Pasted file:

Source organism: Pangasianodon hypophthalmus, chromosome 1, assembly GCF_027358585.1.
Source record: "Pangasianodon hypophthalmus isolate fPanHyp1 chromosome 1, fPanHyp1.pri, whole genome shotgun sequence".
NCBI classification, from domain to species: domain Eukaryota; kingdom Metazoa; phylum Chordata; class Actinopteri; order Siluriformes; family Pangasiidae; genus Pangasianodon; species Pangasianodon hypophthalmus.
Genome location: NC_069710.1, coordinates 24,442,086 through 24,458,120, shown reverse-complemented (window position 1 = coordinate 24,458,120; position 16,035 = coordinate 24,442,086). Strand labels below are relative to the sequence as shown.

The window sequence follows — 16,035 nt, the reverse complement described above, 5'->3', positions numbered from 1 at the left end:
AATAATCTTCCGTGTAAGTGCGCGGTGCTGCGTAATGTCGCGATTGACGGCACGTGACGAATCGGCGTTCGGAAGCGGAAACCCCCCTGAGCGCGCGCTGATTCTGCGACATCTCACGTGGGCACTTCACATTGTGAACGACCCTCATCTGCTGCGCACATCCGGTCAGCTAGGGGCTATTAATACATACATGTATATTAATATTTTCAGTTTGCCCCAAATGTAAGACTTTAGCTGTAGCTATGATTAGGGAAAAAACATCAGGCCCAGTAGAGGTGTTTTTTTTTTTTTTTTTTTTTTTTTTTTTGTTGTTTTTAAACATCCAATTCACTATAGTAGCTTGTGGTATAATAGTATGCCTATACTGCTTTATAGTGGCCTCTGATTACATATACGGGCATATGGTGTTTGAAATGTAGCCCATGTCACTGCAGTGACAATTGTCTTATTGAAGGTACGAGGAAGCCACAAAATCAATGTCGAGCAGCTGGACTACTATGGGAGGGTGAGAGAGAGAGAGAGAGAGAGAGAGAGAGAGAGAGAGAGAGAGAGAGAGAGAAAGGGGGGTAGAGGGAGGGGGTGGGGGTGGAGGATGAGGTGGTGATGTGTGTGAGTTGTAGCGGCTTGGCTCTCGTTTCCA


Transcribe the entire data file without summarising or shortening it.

Source organism: Pangasianodon hypophthalmus, chromosome 1, assembly GCF_027358585.1.
Source record: "Pangasianodon hypophthalmus isolate fPanHyp1 chromosome 1, fPanHyp1.pri, whole genome shotgun sequence".
NCBI classification, from domain to species: domain Eukaryota; kingdom Metazoa; phylum Chordata; class Actinopteri; order Siluriformes; family Pangasiidae; genus Pangasianodon; species Pangasianodon hypophthalmus.
Genome location: NC_069710.1, coordinates 24,442,086 through 24,458,120, shown reverse-complemented (window position 1 = coordinate 24,458,120; position 16,035 = coordinate 24,442,086). Strand labels below are relative to the sequence as shown.

The window sequence follows — 16,035 nt, the reverse complement described above, 5'->3', positions numbered from 1 at the left end:
AATAATCTTCCGTGTAAGTGCGCGGTGCTGCGTAATGTCGCGATTGACGGCACGTGACGAATCGGCGTTCGGAAGCGGAAACCCCCCTGAGCGCGCGCTGATTCTGCGACATCTCACGTGGGCACTTCACATTGTGAACGACCCTCATCTGCTGCGCACATCCGGTCAGCTAGGGGCTATTAATACATACATGTATATTAATATTTTCAGTTTGCCCCAAATGTAAGACTTTAGCTGTAGCTATGATTAGGGAAAAAACATCAGGCCCAGTAGAGGTGTTTTTTTTTTTTTTTTTTTTTTTTTTTTTGTTGTTTTTAAACATCCAATTCACTATAGTAGCTTGTGGTATAATAGTATGCCTATACTGCTTTATAGTGGCCTCTGATTACATATACGGGCATATGGTGTTTGAAATGTAGCCCATGTCACTGCAGTGACAATTGTCTTATTGAAGGTACGAGGAAGCCACAAAATCAATGTCGAGCAGCTGGACTACTATGGGAGGGTGAGAGAGAGAGAGAGAGAGAGAGAGAGAGAGAGAGAGAGAGAGAGAGAGAGAAAGGGGGGTAGAGGGAGGGGGTGGGGGTGGAGGATGAGGTGGTGATGTGTGTGAGTTGTAGCGGCTTGGCTCTCGTTTCCA